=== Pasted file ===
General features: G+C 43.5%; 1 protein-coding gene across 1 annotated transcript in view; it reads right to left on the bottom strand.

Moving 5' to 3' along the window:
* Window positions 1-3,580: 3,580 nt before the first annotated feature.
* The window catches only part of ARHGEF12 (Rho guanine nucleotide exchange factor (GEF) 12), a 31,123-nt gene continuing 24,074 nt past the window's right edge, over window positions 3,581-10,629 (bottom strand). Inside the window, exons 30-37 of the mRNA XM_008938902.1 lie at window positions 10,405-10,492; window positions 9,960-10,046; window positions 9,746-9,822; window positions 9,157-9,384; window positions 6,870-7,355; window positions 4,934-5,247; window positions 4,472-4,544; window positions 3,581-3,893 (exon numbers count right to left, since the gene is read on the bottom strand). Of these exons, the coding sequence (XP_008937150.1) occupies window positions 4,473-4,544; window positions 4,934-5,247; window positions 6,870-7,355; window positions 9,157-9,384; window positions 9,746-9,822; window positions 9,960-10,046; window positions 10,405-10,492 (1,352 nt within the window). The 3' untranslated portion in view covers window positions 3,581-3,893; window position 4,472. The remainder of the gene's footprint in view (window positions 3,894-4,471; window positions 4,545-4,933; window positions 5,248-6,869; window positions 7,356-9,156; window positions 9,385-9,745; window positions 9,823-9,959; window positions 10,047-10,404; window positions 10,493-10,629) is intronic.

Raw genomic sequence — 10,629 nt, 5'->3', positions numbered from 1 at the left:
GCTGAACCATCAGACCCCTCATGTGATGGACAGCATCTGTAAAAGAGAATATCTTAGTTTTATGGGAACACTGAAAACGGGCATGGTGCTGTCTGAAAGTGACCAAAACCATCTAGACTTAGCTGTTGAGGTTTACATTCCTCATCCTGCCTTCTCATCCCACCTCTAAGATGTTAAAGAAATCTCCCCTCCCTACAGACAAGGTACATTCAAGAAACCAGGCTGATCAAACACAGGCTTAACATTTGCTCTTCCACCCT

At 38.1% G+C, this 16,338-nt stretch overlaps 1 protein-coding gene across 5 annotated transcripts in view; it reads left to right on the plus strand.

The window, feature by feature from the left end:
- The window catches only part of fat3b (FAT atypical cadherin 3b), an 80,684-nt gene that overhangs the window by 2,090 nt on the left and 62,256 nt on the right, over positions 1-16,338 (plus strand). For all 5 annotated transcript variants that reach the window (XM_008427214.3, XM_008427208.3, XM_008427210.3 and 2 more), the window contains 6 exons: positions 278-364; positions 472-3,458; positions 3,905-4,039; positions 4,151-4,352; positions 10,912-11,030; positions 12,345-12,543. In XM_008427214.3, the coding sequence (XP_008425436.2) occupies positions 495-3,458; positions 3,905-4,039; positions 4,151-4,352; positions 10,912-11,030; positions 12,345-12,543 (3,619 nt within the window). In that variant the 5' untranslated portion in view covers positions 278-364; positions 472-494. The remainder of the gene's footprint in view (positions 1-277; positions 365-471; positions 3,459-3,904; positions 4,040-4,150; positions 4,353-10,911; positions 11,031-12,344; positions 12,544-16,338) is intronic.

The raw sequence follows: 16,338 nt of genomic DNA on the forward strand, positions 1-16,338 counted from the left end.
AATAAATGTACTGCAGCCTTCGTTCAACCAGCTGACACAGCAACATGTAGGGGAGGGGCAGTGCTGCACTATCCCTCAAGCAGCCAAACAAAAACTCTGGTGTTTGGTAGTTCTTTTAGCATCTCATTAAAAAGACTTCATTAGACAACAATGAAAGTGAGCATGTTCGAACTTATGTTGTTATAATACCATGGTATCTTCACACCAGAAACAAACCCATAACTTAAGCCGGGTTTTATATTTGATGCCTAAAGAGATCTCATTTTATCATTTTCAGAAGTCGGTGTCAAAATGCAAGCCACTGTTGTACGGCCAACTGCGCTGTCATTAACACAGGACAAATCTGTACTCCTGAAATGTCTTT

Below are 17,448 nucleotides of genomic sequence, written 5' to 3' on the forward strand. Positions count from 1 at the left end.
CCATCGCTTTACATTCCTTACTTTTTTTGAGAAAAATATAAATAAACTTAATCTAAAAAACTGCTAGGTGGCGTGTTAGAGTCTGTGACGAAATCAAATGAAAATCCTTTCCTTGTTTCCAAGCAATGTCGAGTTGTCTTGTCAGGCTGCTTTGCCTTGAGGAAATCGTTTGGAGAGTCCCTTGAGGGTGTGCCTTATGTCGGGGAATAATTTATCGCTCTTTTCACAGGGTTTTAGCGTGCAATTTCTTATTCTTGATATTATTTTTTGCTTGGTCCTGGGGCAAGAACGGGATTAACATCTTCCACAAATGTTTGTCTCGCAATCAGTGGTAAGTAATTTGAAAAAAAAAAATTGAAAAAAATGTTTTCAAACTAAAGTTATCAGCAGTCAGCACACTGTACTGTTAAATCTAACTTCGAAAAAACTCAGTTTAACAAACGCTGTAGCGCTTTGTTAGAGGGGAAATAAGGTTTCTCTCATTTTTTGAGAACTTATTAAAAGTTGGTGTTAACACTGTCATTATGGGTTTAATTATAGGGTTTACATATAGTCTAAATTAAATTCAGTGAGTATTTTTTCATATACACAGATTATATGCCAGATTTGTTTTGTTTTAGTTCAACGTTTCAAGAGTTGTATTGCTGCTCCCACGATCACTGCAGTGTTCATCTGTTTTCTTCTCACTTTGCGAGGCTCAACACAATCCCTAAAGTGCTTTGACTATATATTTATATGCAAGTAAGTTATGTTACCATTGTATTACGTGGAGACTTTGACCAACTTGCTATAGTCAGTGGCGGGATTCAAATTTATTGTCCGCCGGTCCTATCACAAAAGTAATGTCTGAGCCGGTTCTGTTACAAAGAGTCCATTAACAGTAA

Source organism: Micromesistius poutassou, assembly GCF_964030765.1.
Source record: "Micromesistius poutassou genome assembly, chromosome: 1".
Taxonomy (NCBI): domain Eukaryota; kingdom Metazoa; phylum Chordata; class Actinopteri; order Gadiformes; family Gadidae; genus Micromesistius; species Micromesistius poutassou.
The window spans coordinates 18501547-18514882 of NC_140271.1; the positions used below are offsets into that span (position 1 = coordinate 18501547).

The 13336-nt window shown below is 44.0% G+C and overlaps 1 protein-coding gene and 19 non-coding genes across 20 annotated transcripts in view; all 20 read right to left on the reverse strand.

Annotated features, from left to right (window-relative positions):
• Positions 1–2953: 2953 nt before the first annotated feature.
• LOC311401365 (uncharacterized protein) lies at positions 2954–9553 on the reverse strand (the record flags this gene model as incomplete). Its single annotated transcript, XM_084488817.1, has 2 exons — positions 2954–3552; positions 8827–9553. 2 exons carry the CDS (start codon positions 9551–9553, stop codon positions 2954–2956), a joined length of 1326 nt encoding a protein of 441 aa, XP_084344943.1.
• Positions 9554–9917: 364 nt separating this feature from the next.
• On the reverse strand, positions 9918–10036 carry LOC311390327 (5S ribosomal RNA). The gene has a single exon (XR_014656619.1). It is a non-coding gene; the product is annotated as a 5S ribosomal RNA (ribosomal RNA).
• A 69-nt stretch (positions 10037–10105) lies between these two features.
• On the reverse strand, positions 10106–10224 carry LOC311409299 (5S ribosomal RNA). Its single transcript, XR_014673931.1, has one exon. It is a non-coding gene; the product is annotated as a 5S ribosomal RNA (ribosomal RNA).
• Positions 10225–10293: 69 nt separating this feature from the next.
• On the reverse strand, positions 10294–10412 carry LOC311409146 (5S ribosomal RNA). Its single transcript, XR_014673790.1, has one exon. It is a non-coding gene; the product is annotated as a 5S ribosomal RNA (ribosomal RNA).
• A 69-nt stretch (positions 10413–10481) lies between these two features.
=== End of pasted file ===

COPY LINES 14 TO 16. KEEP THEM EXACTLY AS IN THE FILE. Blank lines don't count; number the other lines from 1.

Source organism: Micromesistius poutassou, assembly GCF_964030765.1.
Source record: "Micromesistius poutassou genome assembly, chromosome: 1".
Taxonomy (NCBI): domain Eukaryota; kingdom Metazoa; phylum Chordata; class Actinopteri; order Gadiformes; family Gadidae; genus Micromesistius; species Micromesistius poutassou.